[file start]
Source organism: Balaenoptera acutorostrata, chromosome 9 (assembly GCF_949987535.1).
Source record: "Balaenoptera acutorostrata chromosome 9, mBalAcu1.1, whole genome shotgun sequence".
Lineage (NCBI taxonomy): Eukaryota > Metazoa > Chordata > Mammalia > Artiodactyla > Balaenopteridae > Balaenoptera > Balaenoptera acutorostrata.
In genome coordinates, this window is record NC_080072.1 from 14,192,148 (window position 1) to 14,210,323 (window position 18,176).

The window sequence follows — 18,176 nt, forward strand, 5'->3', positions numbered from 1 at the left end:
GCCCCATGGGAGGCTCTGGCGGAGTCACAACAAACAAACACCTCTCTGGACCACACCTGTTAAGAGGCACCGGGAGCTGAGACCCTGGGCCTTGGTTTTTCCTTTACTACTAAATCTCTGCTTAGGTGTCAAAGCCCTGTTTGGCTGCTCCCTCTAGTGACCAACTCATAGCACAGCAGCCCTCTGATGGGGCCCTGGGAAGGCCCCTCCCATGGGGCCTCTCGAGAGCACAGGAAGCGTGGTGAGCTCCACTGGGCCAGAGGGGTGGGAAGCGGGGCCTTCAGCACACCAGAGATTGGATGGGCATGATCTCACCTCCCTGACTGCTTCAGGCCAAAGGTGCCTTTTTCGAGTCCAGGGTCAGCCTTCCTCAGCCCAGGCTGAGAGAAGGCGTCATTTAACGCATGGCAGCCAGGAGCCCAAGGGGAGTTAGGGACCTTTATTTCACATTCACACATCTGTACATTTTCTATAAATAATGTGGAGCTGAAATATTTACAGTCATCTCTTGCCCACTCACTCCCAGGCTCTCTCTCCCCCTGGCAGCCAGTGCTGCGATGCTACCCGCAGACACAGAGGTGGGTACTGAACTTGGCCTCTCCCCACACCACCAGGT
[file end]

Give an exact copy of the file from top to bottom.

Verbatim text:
Source organism: Balaenoptera acutorostrata, chromosome 9 (assembly GCF_949987535.1).
Source record: "Balaenoptera acutorostrata chromosome 9, mBalAcu1.1, whole genome shotgun sequence".
Lineage (NCBI taxonomy): Eukaryota > Metazoa > Chordata > Mammalia > Artiodactyla > Balaenopteridae > Balaenoptera > Balaenoptera acutorostrata.
In genome coordinates, this window is record NC_080072.1 from 14,192,148 (window position 1) to 14,210,323 (window position 18,176).

The window sequence follows — 18,176 nt, forward strand, 5'->3', positions numbered from 1 at the left end:
GCCCCATGGGAGGCTCTGGCGGAGTCACAACAAACAAACACCTCTCTGGACCACACCTGTTAAGAGGCACCGGGAGCTGAGACCCTGGGCCTTGGTTTTTCCTTTACTACTAAATCTCTGCTTAGGTGTCAAAGCCCTGTTTGGCTGCTCCCTCTAGTGACCAACTCATAGCACAGCAGCCCTCTGATGGGGCCCTGGGAAGGCCCCTCCCATGGGGCCTCTCGAGAGCACAGGAAGCGTGGTGAGCTCCACTGGGCCAGAGGGGTGGGAAGCGGGGCCTTCAGCACACCAGAGATTGGATGGGCATGATCTCACCTCCCTGACTGCTTCAGGCCAAAGGTGCCTTTTTCGAGTCCAGGGTCAGCCTTCCTCAGCCCAGGCTGAGAGAAGGCGTCATTTAACGCATGGCAGCCAGGAGCCCAAGGGGAGTTAGGGACCTTTATTTCACATTCACACATCTGTACATTTTCTATAAATAATGTGGAGCTGAAATATTTACAGTCATCTCTTGCCCACTCACTCCCAGGCTCTCTCTCCCCCTGGCAGCCAGTGCTGCGATGCTACCCGCAGACACAGAGGTGGGTACTGAACTTGGCCTCTCCCCACACCACCAGGT